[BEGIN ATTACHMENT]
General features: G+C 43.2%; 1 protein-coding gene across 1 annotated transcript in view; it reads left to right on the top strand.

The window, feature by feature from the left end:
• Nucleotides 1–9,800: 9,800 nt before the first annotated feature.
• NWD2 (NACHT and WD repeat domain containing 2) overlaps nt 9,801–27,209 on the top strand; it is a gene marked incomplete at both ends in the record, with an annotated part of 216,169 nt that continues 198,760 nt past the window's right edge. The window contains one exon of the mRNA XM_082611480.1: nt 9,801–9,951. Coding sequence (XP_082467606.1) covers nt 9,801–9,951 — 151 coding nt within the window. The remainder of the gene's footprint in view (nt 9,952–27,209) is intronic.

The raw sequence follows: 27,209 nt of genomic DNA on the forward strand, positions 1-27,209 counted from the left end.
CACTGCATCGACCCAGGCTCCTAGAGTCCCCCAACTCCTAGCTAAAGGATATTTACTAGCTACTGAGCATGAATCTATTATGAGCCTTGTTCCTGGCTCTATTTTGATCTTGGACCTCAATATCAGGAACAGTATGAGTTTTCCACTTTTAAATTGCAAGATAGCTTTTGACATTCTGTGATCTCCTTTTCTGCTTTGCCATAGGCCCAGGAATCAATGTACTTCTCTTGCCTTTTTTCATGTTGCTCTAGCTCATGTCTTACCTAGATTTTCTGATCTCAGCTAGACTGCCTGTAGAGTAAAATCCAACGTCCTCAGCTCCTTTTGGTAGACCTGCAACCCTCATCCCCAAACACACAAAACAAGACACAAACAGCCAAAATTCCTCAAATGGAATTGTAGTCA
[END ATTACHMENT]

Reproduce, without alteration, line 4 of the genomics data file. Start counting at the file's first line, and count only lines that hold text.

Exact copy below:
• NWD2 (NACHT and WD repeat domain containing 2) overlaps nt 9,801–27,209 on the top strand; it is a gene marked incomplete at both ends in the record, with an annotated part of 216,169 nt that continues 198,760 nt past the window's right edge. The window contains one exon of the mRNA XM_082611480.1: nt 9,801–9,951. Coding sequence (XP_082467606.1) covers nt 9,801–9,951 — 151 coding nt within the window. The remainder of the gene's footprint in view (nt 9,952–27,209) is intronic.